Many of our nonprofit and charity clients reach out to us when they are looking for a donation system. As someone who has led many projects like this, I am always happy to help.
The challenge is that there are literally hundreds of systems in the marketplace. While I may have my own favourites, they may not necessarily work for your organization’s needs and budget.
The solution? Ask the right questions.
I learned this lesson a few years ago, when it was time to replace our CRM (customer relationship management software). I was blown away by the huge array of options available but found it challenging to choose the right CRM.
Just in time for Canada Day, the new CASL kicks into gear on July 1, 2014. Anyone who’s been adding email addresses to their newsletter lists from random sources has set their panic mode to “maximum”. That’s because the rules are changing and soon you will no longer be able to pad your email list with addresses from things like purchased lists.
If you’re a business or organization sending automated emails in Canada, to anyone in Canada, or to anyone who might read it in Canada, this will change how you do things. The fines for getting on the wrong side of this law are pretty exciting too: up to $10 million for a business.
The panic mode kind of makes sense now, doesn’t it? Luckily there’s a 3 year transition period during which implied consent is OK – more on that below. If you’ve been taking the high road, however, and already use a subscription system that uses an active opt-in, you’re more or less in the clear.
It’s spring finally! The flowers are starting to pop up. It’s also time for many of us to begin the annual process of spring cleaning.
Why not do the same with your business information? Today I’m going to showcase four free tools (and one low cost tool) that I use daily to help me manage the information, to dos and obligations I have to my family, friends, businesses, organizations and myself.
When my eldest son was born, I knew I had to make some changes in my life and become more efficient if I wanted to have some semblance of a sane life. I also knew I needed to have access to information anywhere – home, the office, or on the road.
Unless you’ve been living under a rock the past few weeks, you’re well aware of the Heartbleed virus and that over 60% of websites were affected by this virus.
I like to think of myself as an optimist and would like to explore this issue from a totally different perspective: the positive side. Yes, there is one!
These positive thoughts started to come to me as I was reviewing which passwords I needed to reset – for both myself and my clients. I probably had to update about 30 different personal accounts for everything from Gmail to Instagram, Netflix and MailChimp.
On April 3, 2014 Riku, Antti and Matti at Codenomicon and Neel Mehta of Google Security discovered a bug in OpenSSL. They immediately reported the bug to the NCSC-FI and the OpenSSL team. The internet has been flooded with speculation and multiple partial lists of vulnerable sites since then.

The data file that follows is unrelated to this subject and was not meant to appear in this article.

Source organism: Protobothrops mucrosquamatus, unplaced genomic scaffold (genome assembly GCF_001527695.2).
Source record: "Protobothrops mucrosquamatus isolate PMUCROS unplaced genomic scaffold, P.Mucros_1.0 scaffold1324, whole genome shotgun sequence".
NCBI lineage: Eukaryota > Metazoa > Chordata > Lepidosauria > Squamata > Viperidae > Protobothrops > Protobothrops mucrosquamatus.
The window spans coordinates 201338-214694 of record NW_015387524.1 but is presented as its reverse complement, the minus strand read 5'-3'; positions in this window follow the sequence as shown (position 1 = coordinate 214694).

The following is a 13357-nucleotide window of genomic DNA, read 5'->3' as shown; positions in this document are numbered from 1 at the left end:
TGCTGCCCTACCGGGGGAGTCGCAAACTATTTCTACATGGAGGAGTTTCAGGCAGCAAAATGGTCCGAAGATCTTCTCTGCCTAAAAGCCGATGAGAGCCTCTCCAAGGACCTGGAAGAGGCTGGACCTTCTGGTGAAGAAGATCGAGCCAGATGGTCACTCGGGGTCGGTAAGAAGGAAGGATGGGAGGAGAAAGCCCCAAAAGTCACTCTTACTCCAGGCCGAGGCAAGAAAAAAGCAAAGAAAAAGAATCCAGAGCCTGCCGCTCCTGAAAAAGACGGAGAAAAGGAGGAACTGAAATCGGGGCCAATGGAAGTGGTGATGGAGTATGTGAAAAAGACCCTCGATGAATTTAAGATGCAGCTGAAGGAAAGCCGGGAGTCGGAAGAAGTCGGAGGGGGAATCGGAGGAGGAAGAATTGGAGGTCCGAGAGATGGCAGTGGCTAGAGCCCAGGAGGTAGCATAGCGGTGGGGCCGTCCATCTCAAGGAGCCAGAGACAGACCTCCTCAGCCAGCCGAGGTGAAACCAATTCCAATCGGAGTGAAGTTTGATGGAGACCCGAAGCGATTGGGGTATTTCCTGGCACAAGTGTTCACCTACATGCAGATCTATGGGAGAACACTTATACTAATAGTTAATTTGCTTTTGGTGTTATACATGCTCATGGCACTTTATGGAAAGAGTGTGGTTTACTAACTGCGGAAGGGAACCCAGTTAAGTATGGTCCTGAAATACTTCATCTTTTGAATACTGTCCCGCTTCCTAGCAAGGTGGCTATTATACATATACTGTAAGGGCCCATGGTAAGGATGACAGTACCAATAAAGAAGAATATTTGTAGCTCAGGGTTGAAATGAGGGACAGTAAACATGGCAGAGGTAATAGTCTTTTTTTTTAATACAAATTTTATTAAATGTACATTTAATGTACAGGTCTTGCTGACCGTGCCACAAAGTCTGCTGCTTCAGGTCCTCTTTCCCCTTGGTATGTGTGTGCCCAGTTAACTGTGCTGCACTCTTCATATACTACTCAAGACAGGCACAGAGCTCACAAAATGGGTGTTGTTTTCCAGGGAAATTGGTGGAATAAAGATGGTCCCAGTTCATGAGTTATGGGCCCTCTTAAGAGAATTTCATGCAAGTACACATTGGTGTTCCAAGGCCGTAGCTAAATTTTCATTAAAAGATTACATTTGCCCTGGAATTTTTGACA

Our team at Envision have reviewed the various vulnerability lists to come up with a master list of sites that have been affected (and patched). It is highly recommended that you change your password for any of the sites below.
Please note that just because a site is on the list, it does not mean your personal information was necessarily vulnerable. Because the bug was reported to the industry before it became public knowledge, most of the patches were put in place before anyone had a chance to do anything bad. It pays to be careful – just in case.
One of the things I love doing at Envision is talking to prospective clients. I am fascinated by their businesses and organizations, and feel great when I am discovering ways to help them solve their website problems.
When we conduct prospective client meetings, we like to ask lots of questions – it’s almost like we’re doing an interview. We try to learn as much as we can about their project requirements, their expectations, their target audience and their reasons for making a change.
Spring is finally here (except if you live in Ottawa)! Flowers are starting to come out, the weather is sunny and it’s a perfect time to do a clean up.
While you’re cleaning out all the mystery items you’ve been stuffing in the drawer all winter, why not add a reassessment of your website to your spring clean up list?
Here are five quick tests you can do kickstart the spring website cleaning season.
“Umm, I think you’d better take a look at this,” a team member says.
You go to their screen and read, and you can’t believe it. A customer has posted a hateful review of your business online. It’s utterly vicious, and you have to sit down because you feel like the nausea and fear are going to make you pass out.
Even if you don’t have an ecommerce store, you may find your business’ name popping up on Google Places, Yelp, Homestars, and dozens of customer review sites just like them.
I know there are still many believers out there who advocate for everything to be above the fold. I’m not saying that the fold should be ignored.
However, before you sit down with your designer and tell him/her to make sure everything fits above the fold, I recommend that you understand a little more about it.
There are a lot of important things that go in the leadership toolbox. Qualities like brilliant insight, superior strategic ability, and the willingness to stay in the trenches with your team will all earn trust and respect.
Some people, however, seem to effortlessly command attention – they have natural star power that makes people want to pay attention and follow their lead.
Charisma can make the difference between being heard and being ignored, and it’s an important quality that can save time, energy, and frustration. It’s a quality that many salespeople and executives seek. I believe it’s also an essential component of effective communication.